Around nine years ago or so, I was on holiday in Sitges, just outside Barcelona. As is my wont at such times, I was sitting outside a bar with a cold beer whilst the wife had gone off shopping. Relaxing in the Catalan sunshine, I was reading – well reading may be too strong a word, but my fractured Spanish just allows me to understand every third word or so, so I can grasp the essence of the story – a copy of ‘Sport’, a local newspaper that covers football, and predominantly FC Barcelona. Continue reading →
News of the television rights cash bonanza for Premier League clubs has caused tidal waves of outrage and floods of advice in fairly equal measures. £5.136billion is a lot of money in anyone’s language, and deflating that down to approximately £12million per game rather puts the price of the football’s top-notch match ticket prices somewhat into the shade – but more of that later. Continue reading →
If last Saturday’s FA Cup clash between Tony Pulis’s West Bromwich Albion and Sam Allardyce’s West Ham United represented a ‘set to’ between two of the more traditional managers in the British game, the 4-0 result was a pretty clear victory for the Welshman. Allardyce, ironically born in Dudley, a few miles deeper into the Black Country from the Hawthorns, was left well beaten, and with the rancour of fans that had travelled from the East End to West Bromwich bemoaning his team’s display. For Allardyce, it must have been a frustrating experience. His club sit in a comfortable and probably over-performing eighth place in the league, having even flirted with the prospect of a European dalliance for the next season. Shorn of talismanic striker Andy Carroll however, a defeat to Pulis’s newly-invigorated Baggies is no disgrace. Two things were clear from the game. Firstly, fans have short memories, and secondly, Tony Pulis certainly knows how to organise a team. Continue reading →
Some time ago, during in a bored ten minutes or so, I chanced upon an article buried away deep in one of the ne’er viewed, dark recesses of the BBC News website where such stories abide, ever seeking to avoid the scrutinising light of day. Apparently, someone had completed a study – well I guess someone has to, otherwise what would fill those previously mentioned recesses – about the influence of supposedly ‘lucky’ items of clothing in shaping the outcome of various sporting events. In short, could wearing a particular pair of pants, socks or even having tomato ketchup on your cornflakes for breakfast make the team you favour more likely to prevail. You may not be surprised to hear that the result of the study was that donning any particular garment or partaking in ritualistic behaviour of any kind, empirically has no influence whatsoever. “Well”, thought I, “now there’s a surprise!” Continue reading →
The curtain-raiser for the new season was halfway through and Manchester City had eased into a comfortable 2-0 lead, with every prospect of denying their cross-city rivals from Old Trafford any chance of a sniff of comeback. During the break however, Sir Alex Ferguson, perhaps considering there was little to lose, decided to throw a young Tom Cleverley into the fray for the second period. When the referee brought the game to an end, United had turned the tables and won 3-2, with the young midfielder, fresh from a season-long loan period at Wigan Athletic the star turn.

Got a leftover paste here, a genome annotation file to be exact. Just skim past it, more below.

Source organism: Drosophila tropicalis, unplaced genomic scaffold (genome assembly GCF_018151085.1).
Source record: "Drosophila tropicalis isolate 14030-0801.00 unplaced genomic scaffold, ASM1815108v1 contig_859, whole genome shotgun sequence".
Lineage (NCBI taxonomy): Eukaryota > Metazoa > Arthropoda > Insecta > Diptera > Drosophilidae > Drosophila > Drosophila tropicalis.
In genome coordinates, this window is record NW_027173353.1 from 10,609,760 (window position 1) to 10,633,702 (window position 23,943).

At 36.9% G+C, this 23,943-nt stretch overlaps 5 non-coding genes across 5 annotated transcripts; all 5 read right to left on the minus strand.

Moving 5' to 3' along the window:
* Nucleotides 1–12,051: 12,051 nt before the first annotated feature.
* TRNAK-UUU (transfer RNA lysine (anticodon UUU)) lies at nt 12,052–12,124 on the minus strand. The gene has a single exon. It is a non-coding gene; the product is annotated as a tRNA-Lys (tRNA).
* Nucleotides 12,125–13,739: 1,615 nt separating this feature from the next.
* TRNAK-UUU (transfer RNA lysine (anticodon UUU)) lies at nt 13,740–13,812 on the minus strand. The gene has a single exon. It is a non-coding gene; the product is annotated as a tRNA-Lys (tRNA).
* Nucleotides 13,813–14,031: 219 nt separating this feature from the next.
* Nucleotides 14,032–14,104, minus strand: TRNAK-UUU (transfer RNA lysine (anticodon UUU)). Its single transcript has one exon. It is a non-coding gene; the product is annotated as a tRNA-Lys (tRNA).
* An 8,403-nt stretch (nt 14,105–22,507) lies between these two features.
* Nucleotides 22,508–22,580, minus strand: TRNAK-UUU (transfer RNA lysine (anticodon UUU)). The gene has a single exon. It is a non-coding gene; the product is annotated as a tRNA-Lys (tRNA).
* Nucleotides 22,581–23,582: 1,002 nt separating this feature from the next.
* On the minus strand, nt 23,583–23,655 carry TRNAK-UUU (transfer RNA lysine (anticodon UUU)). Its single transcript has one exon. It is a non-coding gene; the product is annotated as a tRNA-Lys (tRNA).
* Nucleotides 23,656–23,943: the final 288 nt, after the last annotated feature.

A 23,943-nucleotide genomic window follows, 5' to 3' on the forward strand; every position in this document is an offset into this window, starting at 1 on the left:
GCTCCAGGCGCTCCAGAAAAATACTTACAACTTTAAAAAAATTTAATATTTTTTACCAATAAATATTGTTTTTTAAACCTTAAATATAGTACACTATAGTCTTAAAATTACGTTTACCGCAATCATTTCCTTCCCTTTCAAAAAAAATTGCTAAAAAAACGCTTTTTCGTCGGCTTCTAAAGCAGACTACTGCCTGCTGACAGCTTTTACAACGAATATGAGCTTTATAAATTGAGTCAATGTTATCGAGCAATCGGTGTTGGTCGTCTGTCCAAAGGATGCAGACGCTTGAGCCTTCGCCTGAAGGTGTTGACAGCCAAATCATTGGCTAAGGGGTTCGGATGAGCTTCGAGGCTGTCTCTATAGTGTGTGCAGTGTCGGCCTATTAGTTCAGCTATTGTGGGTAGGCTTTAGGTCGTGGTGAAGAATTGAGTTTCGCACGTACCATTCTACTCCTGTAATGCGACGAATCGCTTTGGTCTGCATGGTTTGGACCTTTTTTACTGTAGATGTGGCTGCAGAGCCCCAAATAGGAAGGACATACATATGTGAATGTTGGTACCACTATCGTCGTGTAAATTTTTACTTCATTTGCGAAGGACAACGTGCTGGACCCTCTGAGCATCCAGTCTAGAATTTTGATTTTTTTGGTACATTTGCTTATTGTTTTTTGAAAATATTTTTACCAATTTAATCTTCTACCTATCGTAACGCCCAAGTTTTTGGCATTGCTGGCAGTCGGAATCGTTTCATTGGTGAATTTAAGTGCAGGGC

Probably much to the annoyance of SkySports Jim White, and despite many claims that there were “lots of things happening” transfer deadline was more dead duck than dead exciting. For Tottenham’s Togolese striker, Emmanuel Adebayor however, it must have been more frustrating than for even the hyped-up, yellow-tied, Mr White. Continue reading →
There’s been time for a period of reflection after Greg Dyke’s introspective narrative on the trials and tribulations of the English game, and what needs to change in order to get the national team back in the higher rankings of the world game from our currently lowly status of seventeenth, tucked in behind Chile and the USA.
I’ve heard and read many ideas of how to change the scenario to give young English players a better chance of playing first team football and developing the potential that they have. Some, such as Everton manager Roberto Martinez have declared that there isn’t so much wrong with the ability of players at the early stages of their careers, but unlike in Spain, there isn’t the chance for them to play in many competitive matches, to case-harden their techniques with real game time experience. Continue reading →
Linesmen, Referees’ Assistants or simply ‘Linos’, the guys running up and down the sidelines of half of the playing area are often considered the least significant characters in the passion play that is a football match. These are the ‘extras’ that make up the lower listings in the dramatis personae.’ They’re the ‘non-speaking’ participants, who have to wave a flag – or perhaps press a buzzer as well these days – to remind the rest of us that they’re there.
This evening, I’ll be off to the Bescot Stadium to watch Walsall play Gillingham in a game uniquely-timed due to a bit of fixture congestion. I haven’t been to see my local team play for a while, but meeting up with a fellow-blogger who is writing a piece about the Saddlers, for a few beers and to chew over the football world and then take in the game was too good an opportunity to miss.
The slight downside is that going to watch Walsall, always reminds me of one of the probably all too many occasions that I made myself look like a prize chump, way back in 1989. It was the first day of the season, and an overtly ‘cocky’ mid-twenties All Blue Daze writer chose this particular Saturday afternoon to display his all-encompassing knowledge of football. A dollop of egg on face was the requisite order of the day, and by the time referees across the country were blowing for full time, it had been duly delivered. Continue reading →